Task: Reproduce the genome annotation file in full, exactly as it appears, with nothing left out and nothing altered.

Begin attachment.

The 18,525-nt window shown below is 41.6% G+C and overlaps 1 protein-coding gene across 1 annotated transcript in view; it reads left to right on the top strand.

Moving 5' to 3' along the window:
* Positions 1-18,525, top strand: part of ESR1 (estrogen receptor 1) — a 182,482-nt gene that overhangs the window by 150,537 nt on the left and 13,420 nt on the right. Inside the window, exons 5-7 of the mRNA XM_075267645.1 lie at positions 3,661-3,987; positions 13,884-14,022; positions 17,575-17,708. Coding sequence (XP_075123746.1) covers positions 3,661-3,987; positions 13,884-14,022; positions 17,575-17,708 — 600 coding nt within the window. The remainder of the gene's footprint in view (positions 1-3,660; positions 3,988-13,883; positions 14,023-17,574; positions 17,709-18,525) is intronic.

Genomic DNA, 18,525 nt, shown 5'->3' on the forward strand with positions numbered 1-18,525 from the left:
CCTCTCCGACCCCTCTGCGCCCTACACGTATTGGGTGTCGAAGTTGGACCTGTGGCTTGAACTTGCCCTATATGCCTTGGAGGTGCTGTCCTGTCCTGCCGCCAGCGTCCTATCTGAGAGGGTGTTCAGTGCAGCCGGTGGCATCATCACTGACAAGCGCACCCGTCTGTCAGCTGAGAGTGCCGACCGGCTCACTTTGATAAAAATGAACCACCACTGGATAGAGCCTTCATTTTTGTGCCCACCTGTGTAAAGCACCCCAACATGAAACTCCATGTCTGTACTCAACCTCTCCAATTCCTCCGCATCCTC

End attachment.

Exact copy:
The 18,525-nt window shown below is 41.6% G+C and overlaps 1 protein-coding gene across 1 annotated transcript in view; it reads left to right on the top strand.

Moving 5' to 3' along the window:
* Positions 1-18,525, top strand: part of ESR1 (estrogen receptor 1) — a 182,482-nt gene that overhangs the window by 150,537 nt on the left and 13,420 nt on the right. Inside the window, exons 5-7 of the mRNA XM_075267645.1 lie at positions 3,661-3,987; positions 13,884-14,022; positions 17,575-17,708. Coding sequence (XP_075123746.1) covers positions 3,661-3,987; positions 13,884-14,022; positions 17,575-17,708 — 600 coding nt within the window. The remainder of the gene's footprint in view (positions 1-3,660; positions 3,988-13,883; positions 14,023-17,574; positions 17,709-18,525) is intronic.

Genomic DNA, 18,525 nt, shown 5'->3' on the forward strand with positions numbered 1-18,525 from the left:
CCTCTCCGACCCCTCTGCGCCCTACACGTATTGGGTGTCGAAGTTGGACCTGTGGCTTGAACTTGCCCTATATGCCTTGGAGGTGCTGTCCTGTCCTGCCGCCAGCGTCCTATCTGAGAGGGTGTTCAGTGCAGCCGGTGGCATCATCACTGACAAGCGCACCCGTCTGTCAGCTGAGAGTGCCGACCGGCTCACTTTGATAAAAATGAACCACCACTGGATAGAGCCTTCATTTTTGTGCCCACCTGTGTAAAGCACCCCAACATGAAACTCCATGTCTGTACTCAACCTCTCCAATTCCTCCGCATCCTC